A transaction is categorised by assessing its size relative to that of the issuer. A Category 1 transaction is 30% or more of market capitalisation. With LyondellBasell buying for $2bn or over R32bn that is half of the R63bn market capitalisation of Sasol. Not that long ago the deal would have been a Category 2 transaction, around 10% of market cap, requiring an announcement not a circular.


The cost of this exercise? An estimated R557m or about $34m before VAT goes to bankers, accountants, lawyers, and sundry other service providers. These costs are about 2% of the proceeds to be paid, after which Sasol will still be lumbered with $8bn in borrowings.


To add insult to injury, which includes R140bn in write-offs over three years that are more than double the market value of the equity, this does nothing to remove an overhang concern around a possible $2bn rights issue and potentially huge dilution to shareholders. A rights issue would also constitute a Category 1 transaction and require pro forma estimates of the impact on the balance sheet and earnings per share.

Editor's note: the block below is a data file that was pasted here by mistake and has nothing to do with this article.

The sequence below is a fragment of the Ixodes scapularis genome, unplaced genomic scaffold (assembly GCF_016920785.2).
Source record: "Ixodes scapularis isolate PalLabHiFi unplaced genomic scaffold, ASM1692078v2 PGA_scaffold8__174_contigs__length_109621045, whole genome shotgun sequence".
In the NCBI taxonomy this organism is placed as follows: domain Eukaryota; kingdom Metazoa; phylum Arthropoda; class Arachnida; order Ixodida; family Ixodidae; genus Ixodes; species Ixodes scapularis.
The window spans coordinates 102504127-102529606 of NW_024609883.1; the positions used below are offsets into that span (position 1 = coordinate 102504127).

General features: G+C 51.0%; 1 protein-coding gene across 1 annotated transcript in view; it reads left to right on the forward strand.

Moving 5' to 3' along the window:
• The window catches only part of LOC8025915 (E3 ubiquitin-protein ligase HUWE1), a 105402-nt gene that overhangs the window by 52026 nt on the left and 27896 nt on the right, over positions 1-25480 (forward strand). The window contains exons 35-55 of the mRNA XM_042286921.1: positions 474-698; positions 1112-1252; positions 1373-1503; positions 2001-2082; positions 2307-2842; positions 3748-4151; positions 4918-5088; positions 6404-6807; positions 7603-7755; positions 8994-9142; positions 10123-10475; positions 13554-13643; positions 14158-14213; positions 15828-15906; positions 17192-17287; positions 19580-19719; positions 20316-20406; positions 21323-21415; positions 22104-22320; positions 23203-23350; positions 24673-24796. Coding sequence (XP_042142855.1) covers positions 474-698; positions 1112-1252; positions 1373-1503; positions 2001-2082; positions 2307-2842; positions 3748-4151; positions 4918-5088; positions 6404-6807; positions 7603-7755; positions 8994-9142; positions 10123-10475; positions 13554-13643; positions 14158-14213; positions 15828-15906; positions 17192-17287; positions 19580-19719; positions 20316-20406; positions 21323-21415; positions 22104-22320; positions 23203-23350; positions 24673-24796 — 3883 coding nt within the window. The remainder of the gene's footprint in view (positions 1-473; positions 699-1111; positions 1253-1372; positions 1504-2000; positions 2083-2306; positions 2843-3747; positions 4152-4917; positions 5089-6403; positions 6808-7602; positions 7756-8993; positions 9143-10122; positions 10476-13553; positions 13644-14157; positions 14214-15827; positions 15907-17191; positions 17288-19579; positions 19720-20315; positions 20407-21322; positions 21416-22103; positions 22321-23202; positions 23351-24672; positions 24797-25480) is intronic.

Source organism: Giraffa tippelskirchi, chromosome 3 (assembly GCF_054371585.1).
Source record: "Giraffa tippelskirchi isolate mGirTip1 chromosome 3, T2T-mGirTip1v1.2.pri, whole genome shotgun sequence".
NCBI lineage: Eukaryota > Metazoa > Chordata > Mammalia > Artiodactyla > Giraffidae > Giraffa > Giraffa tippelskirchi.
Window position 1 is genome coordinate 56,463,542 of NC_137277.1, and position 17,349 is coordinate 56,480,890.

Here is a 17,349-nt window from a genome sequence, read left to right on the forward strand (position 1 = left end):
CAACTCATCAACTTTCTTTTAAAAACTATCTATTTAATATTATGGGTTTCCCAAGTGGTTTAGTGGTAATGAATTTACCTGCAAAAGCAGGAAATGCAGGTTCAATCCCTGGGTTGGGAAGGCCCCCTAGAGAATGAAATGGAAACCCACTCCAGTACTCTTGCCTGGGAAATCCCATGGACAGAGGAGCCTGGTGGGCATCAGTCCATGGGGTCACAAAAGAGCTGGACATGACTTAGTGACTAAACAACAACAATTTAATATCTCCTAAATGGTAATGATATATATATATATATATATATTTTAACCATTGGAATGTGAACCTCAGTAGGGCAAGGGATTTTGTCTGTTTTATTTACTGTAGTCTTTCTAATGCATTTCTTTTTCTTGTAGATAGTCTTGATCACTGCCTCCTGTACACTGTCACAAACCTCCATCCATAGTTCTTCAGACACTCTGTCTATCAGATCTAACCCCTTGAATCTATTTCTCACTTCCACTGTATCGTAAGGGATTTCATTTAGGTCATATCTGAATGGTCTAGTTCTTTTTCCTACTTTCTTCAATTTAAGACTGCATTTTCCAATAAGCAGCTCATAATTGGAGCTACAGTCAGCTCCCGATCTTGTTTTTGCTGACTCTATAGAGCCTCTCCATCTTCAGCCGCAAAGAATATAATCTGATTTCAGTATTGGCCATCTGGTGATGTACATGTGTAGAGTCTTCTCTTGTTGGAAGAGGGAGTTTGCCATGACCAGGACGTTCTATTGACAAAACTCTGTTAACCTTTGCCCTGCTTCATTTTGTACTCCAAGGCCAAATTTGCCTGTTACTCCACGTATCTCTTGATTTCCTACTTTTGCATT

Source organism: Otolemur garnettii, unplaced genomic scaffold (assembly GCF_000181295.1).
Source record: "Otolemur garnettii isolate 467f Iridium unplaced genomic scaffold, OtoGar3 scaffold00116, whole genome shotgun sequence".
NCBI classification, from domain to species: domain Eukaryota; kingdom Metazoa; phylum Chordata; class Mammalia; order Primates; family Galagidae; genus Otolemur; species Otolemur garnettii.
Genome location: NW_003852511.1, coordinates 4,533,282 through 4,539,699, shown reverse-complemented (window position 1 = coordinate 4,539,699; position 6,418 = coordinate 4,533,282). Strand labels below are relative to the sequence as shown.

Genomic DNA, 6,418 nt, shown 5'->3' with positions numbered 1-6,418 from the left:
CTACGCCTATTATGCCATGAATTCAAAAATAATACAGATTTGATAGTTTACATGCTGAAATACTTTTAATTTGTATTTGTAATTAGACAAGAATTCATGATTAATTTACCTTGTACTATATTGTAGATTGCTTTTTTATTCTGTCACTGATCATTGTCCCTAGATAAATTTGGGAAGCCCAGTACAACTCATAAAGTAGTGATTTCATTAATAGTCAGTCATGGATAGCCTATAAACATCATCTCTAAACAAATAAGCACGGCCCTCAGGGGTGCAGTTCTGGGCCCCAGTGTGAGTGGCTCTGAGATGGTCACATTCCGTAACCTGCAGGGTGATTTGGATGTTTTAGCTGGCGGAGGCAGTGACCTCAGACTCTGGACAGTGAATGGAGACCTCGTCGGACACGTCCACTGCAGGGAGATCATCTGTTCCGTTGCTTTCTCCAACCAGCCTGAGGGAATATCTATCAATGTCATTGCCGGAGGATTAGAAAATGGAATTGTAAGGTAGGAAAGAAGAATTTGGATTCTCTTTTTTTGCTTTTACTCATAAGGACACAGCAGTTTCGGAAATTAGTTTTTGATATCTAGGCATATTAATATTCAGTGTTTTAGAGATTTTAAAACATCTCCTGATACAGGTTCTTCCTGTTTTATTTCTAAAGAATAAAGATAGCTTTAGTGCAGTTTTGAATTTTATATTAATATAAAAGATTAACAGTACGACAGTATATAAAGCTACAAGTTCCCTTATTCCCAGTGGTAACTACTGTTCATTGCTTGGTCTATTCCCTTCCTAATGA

By our calculations, a $2bn rights issue even at R100 per share, which is generous, would require the issue of around 350m new Sasol shares to add to the 620m currently outstanding. This takes pro forma shares in issue to 970m, an increase of 56%. Let's further assume Sasol gets back to profitability and makes R15bn in 2022. That would be R24 per share on current shares in issue. If we assume a rights issue EPS falls to R16, dilution of 33%. And that is not where it ends. Sasol still has $6bn in borrowings or R100bn, more than its market cap today.


Sasol shareholders are stuck between the devil and the deep blue sea; to mix metaphors, damned if they do support this deal and damned if they don't.